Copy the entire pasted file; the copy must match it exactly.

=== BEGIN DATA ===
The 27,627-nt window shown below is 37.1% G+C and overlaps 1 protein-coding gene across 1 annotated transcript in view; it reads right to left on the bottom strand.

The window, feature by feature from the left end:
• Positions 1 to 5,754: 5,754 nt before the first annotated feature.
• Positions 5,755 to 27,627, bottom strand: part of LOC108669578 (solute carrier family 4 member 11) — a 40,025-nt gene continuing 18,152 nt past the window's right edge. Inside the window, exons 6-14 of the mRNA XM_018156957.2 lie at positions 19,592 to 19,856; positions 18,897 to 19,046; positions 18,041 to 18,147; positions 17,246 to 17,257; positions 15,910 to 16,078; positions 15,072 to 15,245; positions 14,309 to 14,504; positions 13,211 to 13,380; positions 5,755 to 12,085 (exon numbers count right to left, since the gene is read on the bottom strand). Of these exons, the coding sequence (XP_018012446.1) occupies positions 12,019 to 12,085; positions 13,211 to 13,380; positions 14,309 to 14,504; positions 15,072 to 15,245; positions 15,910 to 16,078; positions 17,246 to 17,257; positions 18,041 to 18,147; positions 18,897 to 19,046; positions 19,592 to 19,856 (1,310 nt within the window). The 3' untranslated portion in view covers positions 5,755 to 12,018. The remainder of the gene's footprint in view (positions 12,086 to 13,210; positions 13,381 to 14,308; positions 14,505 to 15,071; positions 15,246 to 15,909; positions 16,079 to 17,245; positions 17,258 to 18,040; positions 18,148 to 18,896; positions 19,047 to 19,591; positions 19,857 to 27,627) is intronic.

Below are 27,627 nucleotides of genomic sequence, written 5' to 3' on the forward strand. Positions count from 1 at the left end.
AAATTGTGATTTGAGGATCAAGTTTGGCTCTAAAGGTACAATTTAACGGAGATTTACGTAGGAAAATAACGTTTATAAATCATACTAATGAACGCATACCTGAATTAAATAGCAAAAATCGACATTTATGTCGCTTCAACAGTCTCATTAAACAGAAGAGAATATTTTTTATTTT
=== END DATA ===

The 27,627-nt window shown below is 37.1% G+C and overlaps 1 protein-coding gene across 1 annotated transcript in view; it reads right to left on the bottom strand.

The window, feature by feature from the left end:
• Positions 1 to 5,754: 5,754 nt before the first annotated feature.
• Positions 5,755 to 27,627, bottom strand: part of LOC108669578 (solute carrier family 4 member 11) — a 40,025-nt gene continuing 18,152 nt past the window's right edge. Inside the window, exons 6-14 of the mRNA XM_018156957.2 lie at positions 19,592 to 19,856; positions 18,897 to 19,046; positions 18,041 to 18,147; positions 17,246 to 17,257; positions 15,910 to 16,078; positions 15,072 to 15,245; positions 14,309 to 14,504; positions 13,211 to 13,380; positions 5,755 to 12,085 (exon numbers count right to left, since the gene is read on the bottom strand). Of these exons, the coding sequence (XP_018012446.1) occupies positions 12,019 to 12,085; positions 13,211 to 13,380; positions 14,309 to 14,504; positions 15,072 to 15,245; positions 15,910 to 16,078; positions 17,246 to 17,257; positions 18,041 to 18,147; positions 18,897 to 19,046; positions 19,592 to 19,856 (1,310 nt within the window). The 3' untranslated portion in view covers positions 5,755 to 12,018. The remainder of the gene's footprint in view (positions 12,086 to 13,210; positions 13,381 to 14,308; positions 14,505 to 15,071; positions 15,246 to 15,909; positions 16,079 to 17,245; positions 17,258 to 18,040; positions 18,148 to 18,896; positions 19,047 to 19,591; positions 19,857 to 27,627) is intronic.

Below are 27,627 nucleotides of genomic sequence, written 5' to 3' on the forward strand. Positions count from 1 at the left end.
AAATTGTGATTTGAGGATCAAGTTTGGCTCTAAAGGTACAATTTAACGGAGATTTACGTAGGAAAATAACGTTTATAAATCATACTAATGAACGCATACCTGAATTAAATAGCAAAAATCGACATTTATGTCGCTTCAACAGTCTCATTAAACAGAAGAGAATATTTTTTATTTT